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Discussion Starter · #1 ·
Hi,

Hoping someone can provide some insight or point me towards some troubleshooting to find an answer regarding an intermittent electrical system issue. My 2010 Pro 4x has an aftermarket HO (250 AMP) alternator, installed two years ago, along with upgraded/thicker cabling and an Optima Yellow-Top battery. About two weeks ago I noticed that sometimes when I use my turn signals, my headlights seemed to flicker briefly, usually when the turn signal turned off automatically from completing the turn. The issue got more noticeable and I now see flickering without doing or changing anything, just driving along. I have a ScanGauge installed, set to monitor voltage and it has started registering wide voltage swings, again, I don't have to be doing anything or changing anything. It can happen sitting at idle or driving. Previously, the voltage would show 14.6 to 14.8, regardless of what was turned on or if I was driving 15 MPH or 70. When you turn off the engine, the ScanGauge briefly reads battery voltage before it turns off. That voltage is consistently in the 13.0 to 13.2 range. It still is.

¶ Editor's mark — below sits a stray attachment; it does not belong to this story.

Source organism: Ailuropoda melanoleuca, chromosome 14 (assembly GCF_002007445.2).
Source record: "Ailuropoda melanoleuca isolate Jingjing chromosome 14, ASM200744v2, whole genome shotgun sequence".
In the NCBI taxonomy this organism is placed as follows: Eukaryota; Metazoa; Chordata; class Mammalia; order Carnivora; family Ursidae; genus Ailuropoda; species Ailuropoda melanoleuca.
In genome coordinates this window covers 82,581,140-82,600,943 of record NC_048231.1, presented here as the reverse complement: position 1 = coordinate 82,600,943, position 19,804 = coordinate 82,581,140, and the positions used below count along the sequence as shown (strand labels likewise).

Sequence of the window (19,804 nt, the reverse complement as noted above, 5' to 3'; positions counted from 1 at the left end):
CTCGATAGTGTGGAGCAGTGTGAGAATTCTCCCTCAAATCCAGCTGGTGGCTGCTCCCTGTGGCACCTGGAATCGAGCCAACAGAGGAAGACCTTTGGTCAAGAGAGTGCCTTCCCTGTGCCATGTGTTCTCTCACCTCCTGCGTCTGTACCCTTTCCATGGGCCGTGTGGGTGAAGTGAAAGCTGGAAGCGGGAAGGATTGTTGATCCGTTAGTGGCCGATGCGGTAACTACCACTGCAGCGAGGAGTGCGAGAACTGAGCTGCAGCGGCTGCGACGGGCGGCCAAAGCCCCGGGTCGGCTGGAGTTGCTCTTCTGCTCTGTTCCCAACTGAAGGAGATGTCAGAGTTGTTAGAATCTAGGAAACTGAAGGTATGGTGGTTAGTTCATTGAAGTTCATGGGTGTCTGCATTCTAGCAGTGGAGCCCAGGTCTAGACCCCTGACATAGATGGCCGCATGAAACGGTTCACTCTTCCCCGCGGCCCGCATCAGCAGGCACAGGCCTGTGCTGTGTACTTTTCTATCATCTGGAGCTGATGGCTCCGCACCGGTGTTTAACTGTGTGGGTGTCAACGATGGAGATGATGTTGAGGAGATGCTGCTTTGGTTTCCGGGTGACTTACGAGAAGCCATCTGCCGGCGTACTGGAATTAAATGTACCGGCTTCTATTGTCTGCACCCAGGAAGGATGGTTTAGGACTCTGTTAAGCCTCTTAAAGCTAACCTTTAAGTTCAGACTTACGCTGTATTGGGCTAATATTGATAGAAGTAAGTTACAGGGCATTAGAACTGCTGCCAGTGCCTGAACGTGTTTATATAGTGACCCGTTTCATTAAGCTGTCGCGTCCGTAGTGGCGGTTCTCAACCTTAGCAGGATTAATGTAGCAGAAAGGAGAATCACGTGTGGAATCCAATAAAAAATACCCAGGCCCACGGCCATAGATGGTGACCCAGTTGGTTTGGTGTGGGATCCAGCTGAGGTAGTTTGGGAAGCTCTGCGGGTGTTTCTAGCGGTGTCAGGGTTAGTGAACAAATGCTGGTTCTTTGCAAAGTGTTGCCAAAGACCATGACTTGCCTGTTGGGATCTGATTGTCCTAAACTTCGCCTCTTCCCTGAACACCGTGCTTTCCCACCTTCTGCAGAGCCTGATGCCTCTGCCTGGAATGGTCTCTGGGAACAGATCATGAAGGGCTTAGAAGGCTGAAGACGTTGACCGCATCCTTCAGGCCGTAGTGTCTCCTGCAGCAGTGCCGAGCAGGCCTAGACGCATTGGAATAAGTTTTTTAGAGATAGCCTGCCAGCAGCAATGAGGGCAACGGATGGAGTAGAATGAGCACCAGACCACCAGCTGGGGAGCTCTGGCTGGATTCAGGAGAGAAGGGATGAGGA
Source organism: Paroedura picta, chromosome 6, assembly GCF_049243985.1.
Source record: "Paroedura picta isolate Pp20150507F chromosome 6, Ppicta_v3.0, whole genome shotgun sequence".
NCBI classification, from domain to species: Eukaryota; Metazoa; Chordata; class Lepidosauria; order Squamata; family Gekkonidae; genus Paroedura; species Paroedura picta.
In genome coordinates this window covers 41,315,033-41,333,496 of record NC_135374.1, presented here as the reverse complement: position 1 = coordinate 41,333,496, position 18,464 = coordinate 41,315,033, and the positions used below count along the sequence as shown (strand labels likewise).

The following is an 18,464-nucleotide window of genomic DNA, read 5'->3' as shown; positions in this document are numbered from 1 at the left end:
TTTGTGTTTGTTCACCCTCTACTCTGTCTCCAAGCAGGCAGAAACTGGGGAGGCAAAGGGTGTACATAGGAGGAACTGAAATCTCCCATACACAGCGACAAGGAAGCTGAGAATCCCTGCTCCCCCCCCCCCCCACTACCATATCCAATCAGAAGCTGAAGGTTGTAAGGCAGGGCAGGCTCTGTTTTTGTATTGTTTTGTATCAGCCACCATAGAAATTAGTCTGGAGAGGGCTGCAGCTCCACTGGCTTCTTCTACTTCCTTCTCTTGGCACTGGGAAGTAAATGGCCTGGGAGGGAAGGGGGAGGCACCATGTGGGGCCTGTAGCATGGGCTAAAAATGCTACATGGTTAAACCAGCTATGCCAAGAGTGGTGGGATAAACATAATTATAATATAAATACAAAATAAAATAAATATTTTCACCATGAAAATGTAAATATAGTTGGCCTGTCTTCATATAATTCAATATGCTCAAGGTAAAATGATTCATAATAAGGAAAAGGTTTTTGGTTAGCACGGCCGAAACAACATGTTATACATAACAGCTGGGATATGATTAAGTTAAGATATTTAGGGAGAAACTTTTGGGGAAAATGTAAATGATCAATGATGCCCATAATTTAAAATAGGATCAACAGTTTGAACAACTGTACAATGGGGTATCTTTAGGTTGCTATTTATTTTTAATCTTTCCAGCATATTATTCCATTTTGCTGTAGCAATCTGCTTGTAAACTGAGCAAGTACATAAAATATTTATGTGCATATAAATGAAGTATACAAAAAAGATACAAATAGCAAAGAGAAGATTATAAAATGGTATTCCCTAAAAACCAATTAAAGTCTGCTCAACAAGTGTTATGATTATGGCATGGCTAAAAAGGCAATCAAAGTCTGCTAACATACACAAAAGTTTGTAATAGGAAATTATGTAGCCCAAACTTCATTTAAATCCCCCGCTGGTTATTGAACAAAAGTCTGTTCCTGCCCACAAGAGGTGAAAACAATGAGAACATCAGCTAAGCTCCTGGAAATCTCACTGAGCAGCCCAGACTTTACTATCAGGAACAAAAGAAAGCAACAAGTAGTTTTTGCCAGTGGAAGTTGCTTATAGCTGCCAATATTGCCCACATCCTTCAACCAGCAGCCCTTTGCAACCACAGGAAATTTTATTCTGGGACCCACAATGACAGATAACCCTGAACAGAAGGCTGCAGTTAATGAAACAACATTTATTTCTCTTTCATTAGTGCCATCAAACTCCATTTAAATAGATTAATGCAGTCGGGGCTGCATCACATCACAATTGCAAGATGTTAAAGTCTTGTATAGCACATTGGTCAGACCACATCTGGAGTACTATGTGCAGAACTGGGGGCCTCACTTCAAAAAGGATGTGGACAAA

I've checked cables to see if something is loose and not found anything. So, is it likely / possible that this is the voltage regulator going bad or something else, and if something else, what might cause such an intermittent problem, albeit one that seems to be gradually getting worse?

Any suggestions / advice is appreciated.
 

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I won't hazard a guess as to the cause of the problem, but 14.6 - 14.8 volts sounds excessive.

Normally, it might get that high while the battery is being recharged, but should settle down into the low-to-mid 13's after the battery becomes fully charged.

Constantly exposing a sealed battery (like your Optima) to 14.6 - 14.8 volts can't be good for it.
 

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Discussion Starter · #3 ·